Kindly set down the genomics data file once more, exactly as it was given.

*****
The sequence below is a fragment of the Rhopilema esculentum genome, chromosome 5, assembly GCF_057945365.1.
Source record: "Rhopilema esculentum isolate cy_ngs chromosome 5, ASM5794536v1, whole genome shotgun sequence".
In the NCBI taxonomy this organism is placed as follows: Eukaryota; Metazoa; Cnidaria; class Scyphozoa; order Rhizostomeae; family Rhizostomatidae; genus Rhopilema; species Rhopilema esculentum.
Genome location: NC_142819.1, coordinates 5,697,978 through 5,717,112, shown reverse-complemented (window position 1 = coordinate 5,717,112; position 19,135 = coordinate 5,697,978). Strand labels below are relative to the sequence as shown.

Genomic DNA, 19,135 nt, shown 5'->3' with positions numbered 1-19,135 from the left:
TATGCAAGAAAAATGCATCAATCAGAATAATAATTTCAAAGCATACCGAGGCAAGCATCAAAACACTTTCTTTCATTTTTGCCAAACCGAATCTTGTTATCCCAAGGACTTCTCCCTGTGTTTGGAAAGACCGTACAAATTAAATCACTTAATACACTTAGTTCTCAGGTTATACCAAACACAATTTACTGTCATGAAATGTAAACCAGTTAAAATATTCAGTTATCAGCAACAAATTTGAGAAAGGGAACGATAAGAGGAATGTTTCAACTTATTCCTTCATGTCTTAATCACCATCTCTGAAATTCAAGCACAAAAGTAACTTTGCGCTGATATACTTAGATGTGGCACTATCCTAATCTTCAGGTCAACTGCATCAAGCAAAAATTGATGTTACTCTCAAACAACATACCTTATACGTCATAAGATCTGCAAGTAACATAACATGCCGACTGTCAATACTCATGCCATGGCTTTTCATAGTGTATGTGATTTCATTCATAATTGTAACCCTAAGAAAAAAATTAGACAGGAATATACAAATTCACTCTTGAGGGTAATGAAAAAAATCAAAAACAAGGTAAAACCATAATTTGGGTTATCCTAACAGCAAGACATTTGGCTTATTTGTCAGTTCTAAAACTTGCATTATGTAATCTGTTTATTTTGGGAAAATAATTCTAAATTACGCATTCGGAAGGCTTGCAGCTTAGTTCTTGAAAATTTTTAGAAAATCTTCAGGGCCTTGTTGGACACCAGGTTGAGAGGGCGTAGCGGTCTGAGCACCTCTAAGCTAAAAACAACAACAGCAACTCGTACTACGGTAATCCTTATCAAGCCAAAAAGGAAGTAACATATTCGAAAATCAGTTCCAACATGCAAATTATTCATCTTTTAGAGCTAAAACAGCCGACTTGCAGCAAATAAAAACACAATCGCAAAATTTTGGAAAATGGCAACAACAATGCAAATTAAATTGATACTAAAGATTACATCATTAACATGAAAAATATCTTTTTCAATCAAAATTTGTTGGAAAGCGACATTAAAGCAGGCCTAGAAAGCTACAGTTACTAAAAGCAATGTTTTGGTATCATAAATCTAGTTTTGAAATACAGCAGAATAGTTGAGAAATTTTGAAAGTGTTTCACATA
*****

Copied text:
The sequence below is a fragment of the Rhopilema esculentum genome, chromosome 5, assembly GCF_057945365.1.
Source record: "Rhopilema esculentum isolate cy_ngs chromosome 5, ASM5794536v1, whole genome shotgun sequence".
In the NCBI taxonomy this organism is placed as follows: Eukaryota; Metazoa; Cnidaria; class Scyphozoa; order Rhizostomeae; family Rhizostomatidae; genus Rhopilema; species Rhopilema esculentum.
Genome location: NC_142819.1, coordinates 5,697,978 through 5,717,112, shown reverse-complemented (window position 1 = coordinate 5,717,112; position 19,135 = coordinate 5,697,978). Strand labels below are relative to the sequence as shown.

Genomic DNA, 19,135 nt, shown 5'->3' with positions numbered 1-19,135 from the left:
TATGCAAGAAAAATGCATCAATCAGAATAATAATTTCAAAGCATACCGAGGCAAGCATCAAAACACTTTCTTTCATTTTTGCCAAACCGAATCTTGTTATCCCAAGGACTTCTCCCTGTGTTTGGAAAGACCGTACAAATTAAATCACTTAATACACTTAGTTCTCAGGTTATACCAAACACAATTTACTGTCATGAAATGTAAACCAGTTAAAATATTCAGTTATCAGCAACAAATTTGAGAAAGGGAACGATAAGAGGAATGTTTCAACTTATTCCTTCATGTCTTAATCACCATCTCTGAAATTCAAGCACAAAAGTAACTTTGCGCTGATATACTTAGATGTGGCACTATCCTAATCTTCAGGTCAACTGCATCAAGCAAAAATTGATGTTACTCTCAAACAACATACCTTATACGTCATAAGATCTGCAAGTAACATAACATGCCGACTGTCAATACTCATGCCATGGCTTTTCATAGTGTATGTGATTTCATTCATAATTGTAACCCTAAGAAAAAAATTAGACAGGAATATACAAATTCACTCTTGAGGGTAATGAAAAAAATCAAAAACAAGGTAAAACCATAATTTGGGTTATCCTAACAGCAAGACATTTGGCTTATTTGTCAGTTCTAAAACTTGCATTATGTAATCTGTTTATTTTGGGAAAATAATTCTAAATTACGCATTCGGAAGGCTTGCAGCTTAGTTCTTGAAAATTTTTAGAAAATCTTCAGGGCCTTGTTGGACACCAGGTTGAGAGGGCGTAGCGGTCTGAGCACCTCTAAGCTAAAAACAACAACAGCAACTCGTACTACGGTAATCCTTATCAAGCCAAAAAGGAAGTAACATATTCGAAAATCAGTTCCAACATGCAAATTATTCATCTTTTAGAGCTAAAACAGCCGACTTGCAGCAAATAAAAACACAATCGCAAAATTTTGGAAAATGGCAACAACAATGCAAATTAAATTGATACTAAAGATTACATCATTAACATGAAAAATATCTTTTTCAATCAAAATTTGTTGGAAAGCGACATTAAAGCAGGCCTAGAAAGCTACAGTTACTAAAAGCAATGTTTTGGTATCATAAATCTAGTTTTGAAATACAGCAGAATAGTTGAGAAATTTTGAAAGTGTTTCACATA